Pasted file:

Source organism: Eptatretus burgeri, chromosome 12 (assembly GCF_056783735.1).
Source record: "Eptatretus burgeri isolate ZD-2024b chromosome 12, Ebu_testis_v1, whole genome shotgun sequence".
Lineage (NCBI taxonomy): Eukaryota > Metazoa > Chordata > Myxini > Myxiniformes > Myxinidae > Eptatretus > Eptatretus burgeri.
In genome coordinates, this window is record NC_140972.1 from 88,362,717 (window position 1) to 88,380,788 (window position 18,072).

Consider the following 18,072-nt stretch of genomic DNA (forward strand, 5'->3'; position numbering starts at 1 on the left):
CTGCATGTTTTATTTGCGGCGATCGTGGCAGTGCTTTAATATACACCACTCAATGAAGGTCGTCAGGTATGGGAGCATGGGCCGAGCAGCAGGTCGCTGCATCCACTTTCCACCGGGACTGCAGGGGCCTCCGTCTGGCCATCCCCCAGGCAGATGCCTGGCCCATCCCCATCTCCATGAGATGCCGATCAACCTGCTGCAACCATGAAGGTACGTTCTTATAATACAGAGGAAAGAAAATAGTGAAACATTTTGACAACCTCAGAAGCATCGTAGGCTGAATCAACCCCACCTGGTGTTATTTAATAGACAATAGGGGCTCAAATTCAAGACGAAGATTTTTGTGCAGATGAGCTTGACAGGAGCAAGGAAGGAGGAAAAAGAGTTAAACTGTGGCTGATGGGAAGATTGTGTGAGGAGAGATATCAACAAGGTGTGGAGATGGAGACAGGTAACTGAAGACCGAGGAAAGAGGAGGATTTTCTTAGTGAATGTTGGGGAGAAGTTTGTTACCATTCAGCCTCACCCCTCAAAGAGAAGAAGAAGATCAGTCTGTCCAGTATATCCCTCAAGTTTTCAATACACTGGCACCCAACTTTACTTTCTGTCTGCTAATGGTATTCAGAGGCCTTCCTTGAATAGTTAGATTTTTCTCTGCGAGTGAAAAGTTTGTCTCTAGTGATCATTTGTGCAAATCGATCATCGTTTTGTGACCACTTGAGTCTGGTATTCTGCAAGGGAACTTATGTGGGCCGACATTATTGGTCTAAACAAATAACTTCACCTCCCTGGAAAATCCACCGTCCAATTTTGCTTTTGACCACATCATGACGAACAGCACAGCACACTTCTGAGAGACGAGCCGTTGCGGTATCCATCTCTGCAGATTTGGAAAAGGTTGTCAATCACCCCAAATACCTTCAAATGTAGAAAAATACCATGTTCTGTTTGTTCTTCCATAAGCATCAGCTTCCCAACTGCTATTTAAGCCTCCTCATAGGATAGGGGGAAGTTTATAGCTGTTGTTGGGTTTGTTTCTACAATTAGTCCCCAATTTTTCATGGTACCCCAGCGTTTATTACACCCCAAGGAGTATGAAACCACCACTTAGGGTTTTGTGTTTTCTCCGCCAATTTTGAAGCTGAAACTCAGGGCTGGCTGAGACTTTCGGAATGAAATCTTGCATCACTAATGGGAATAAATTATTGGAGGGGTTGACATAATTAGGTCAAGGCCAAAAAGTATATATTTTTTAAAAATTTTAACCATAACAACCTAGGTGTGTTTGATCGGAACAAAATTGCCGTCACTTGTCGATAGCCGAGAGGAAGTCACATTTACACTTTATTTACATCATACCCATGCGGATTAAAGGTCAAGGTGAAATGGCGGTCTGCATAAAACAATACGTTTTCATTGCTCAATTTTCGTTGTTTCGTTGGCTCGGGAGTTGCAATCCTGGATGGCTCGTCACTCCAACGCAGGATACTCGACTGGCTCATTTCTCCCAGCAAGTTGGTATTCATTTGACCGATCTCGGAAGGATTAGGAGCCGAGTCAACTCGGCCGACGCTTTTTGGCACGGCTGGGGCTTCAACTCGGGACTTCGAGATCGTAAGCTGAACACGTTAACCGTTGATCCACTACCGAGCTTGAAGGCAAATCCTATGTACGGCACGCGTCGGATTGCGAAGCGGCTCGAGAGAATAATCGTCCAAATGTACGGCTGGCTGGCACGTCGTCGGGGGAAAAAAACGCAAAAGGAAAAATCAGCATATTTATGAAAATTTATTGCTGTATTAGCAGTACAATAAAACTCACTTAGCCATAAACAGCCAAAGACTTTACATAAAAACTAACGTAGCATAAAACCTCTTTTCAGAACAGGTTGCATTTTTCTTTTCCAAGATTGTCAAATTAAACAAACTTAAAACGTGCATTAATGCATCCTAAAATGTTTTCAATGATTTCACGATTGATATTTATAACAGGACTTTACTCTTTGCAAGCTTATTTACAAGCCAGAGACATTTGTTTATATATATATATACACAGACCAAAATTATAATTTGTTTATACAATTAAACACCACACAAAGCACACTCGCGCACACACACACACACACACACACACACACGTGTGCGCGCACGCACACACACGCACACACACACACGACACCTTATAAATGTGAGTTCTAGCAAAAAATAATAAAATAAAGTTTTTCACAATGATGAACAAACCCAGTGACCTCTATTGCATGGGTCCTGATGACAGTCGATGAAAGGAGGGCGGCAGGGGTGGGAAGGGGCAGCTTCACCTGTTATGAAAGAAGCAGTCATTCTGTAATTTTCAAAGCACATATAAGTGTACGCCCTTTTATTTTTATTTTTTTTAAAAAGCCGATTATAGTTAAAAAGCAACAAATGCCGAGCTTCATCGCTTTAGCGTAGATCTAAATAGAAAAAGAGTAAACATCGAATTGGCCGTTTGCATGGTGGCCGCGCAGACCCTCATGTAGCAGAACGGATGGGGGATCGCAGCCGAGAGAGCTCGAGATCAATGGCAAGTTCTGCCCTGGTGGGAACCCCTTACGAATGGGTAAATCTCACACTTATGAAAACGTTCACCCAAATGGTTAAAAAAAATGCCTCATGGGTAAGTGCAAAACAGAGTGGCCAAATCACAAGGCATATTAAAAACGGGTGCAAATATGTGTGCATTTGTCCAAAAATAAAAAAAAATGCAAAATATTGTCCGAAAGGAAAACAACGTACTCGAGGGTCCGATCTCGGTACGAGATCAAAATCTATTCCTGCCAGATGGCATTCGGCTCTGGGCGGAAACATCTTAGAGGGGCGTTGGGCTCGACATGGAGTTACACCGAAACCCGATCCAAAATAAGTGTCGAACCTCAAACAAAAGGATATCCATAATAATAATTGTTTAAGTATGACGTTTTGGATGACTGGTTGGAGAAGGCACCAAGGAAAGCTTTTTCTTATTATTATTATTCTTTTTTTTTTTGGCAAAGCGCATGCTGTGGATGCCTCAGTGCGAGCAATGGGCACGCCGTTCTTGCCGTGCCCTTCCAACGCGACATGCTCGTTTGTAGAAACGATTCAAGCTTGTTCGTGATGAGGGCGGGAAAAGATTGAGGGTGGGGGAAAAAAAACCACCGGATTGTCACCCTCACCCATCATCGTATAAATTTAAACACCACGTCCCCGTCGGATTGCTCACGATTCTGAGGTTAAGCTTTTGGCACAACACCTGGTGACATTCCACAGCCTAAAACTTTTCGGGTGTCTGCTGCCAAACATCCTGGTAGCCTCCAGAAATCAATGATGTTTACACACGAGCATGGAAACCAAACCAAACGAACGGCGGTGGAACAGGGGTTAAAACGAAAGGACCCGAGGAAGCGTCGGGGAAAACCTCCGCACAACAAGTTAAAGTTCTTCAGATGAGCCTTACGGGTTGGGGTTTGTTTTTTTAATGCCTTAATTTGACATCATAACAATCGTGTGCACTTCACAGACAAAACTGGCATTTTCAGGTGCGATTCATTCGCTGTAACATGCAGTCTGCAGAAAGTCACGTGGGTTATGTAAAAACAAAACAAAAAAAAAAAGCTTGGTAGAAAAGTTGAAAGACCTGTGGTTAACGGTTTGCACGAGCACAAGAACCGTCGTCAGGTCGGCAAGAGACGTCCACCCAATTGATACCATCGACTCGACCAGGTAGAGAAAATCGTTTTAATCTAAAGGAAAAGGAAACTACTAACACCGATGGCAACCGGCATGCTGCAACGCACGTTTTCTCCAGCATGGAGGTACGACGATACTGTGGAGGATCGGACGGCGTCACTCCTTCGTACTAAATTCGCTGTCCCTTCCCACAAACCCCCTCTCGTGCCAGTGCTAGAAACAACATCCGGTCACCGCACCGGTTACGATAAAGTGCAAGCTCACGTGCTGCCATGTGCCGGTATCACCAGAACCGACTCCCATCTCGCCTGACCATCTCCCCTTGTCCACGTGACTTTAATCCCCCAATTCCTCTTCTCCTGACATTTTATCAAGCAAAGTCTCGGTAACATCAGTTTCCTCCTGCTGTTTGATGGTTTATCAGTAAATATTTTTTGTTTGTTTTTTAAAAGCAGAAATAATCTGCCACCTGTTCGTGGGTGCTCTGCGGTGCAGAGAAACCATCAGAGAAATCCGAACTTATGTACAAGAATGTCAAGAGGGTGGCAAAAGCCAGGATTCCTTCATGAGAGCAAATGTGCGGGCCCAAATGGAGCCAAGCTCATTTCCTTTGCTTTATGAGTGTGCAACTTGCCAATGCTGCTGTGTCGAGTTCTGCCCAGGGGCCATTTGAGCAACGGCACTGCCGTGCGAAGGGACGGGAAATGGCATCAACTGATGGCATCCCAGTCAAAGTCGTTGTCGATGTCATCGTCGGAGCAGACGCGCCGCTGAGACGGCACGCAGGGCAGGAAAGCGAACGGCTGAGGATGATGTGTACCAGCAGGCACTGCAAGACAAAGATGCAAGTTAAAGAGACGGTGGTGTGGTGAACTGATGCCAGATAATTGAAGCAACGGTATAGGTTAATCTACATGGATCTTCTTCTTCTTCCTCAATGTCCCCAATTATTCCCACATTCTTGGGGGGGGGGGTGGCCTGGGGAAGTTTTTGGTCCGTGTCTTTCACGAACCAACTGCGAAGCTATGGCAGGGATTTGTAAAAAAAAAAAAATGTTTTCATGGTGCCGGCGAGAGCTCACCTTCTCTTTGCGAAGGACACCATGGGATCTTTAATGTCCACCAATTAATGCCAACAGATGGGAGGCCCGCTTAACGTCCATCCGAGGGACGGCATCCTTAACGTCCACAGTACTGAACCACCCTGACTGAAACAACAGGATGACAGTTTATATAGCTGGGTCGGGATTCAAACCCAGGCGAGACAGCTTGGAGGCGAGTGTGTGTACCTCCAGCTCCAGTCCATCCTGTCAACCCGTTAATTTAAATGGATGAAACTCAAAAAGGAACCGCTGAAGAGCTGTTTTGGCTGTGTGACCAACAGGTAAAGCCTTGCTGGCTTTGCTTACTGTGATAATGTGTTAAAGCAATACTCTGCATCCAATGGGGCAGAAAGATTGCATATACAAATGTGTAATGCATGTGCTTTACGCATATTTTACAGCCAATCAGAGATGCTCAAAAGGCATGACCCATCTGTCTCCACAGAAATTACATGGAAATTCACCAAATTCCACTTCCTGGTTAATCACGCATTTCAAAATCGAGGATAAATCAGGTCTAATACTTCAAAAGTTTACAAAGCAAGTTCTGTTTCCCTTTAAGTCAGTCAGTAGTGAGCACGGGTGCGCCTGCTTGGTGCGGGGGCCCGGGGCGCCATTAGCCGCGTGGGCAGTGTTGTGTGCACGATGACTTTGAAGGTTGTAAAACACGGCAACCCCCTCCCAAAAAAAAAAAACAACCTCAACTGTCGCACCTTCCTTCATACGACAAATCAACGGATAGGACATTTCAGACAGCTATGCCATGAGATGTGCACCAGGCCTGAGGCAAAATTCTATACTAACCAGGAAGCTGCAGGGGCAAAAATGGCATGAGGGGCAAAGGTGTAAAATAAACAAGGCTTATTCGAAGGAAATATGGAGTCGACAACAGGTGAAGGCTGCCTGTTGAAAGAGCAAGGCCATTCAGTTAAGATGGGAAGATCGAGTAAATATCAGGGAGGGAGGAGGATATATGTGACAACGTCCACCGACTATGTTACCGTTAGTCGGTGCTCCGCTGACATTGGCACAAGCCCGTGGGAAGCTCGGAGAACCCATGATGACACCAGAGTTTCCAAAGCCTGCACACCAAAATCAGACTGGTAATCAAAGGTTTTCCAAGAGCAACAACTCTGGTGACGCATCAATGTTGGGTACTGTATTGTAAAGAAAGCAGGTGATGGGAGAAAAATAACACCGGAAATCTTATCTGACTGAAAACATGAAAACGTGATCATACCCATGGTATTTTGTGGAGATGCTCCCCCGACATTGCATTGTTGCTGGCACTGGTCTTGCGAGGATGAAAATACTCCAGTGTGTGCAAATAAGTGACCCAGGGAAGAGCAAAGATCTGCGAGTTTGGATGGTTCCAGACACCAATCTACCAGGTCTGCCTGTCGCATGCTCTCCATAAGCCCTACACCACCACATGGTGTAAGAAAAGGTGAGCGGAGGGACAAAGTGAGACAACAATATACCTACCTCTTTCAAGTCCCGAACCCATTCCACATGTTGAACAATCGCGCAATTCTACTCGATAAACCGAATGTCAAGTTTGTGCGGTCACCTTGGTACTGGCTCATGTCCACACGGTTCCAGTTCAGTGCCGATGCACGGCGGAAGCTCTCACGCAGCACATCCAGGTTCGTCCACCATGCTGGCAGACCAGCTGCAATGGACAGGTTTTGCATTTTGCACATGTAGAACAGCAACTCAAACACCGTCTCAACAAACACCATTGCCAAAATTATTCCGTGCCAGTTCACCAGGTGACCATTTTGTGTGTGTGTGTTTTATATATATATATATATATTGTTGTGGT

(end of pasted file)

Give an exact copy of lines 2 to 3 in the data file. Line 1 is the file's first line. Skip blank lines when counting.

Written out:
Source record: "Eptatretus burgeri isolate ZD-2024b chromosome 12, Ebu_testis_v1, whole genome shotgun sequence".
Lineage (NCBI taxonomy): Eukaryota > Metazoa > Chordata > Myxini > Myxiniformes > Myxinidae > Eptatretus > Eptatretus burgeri.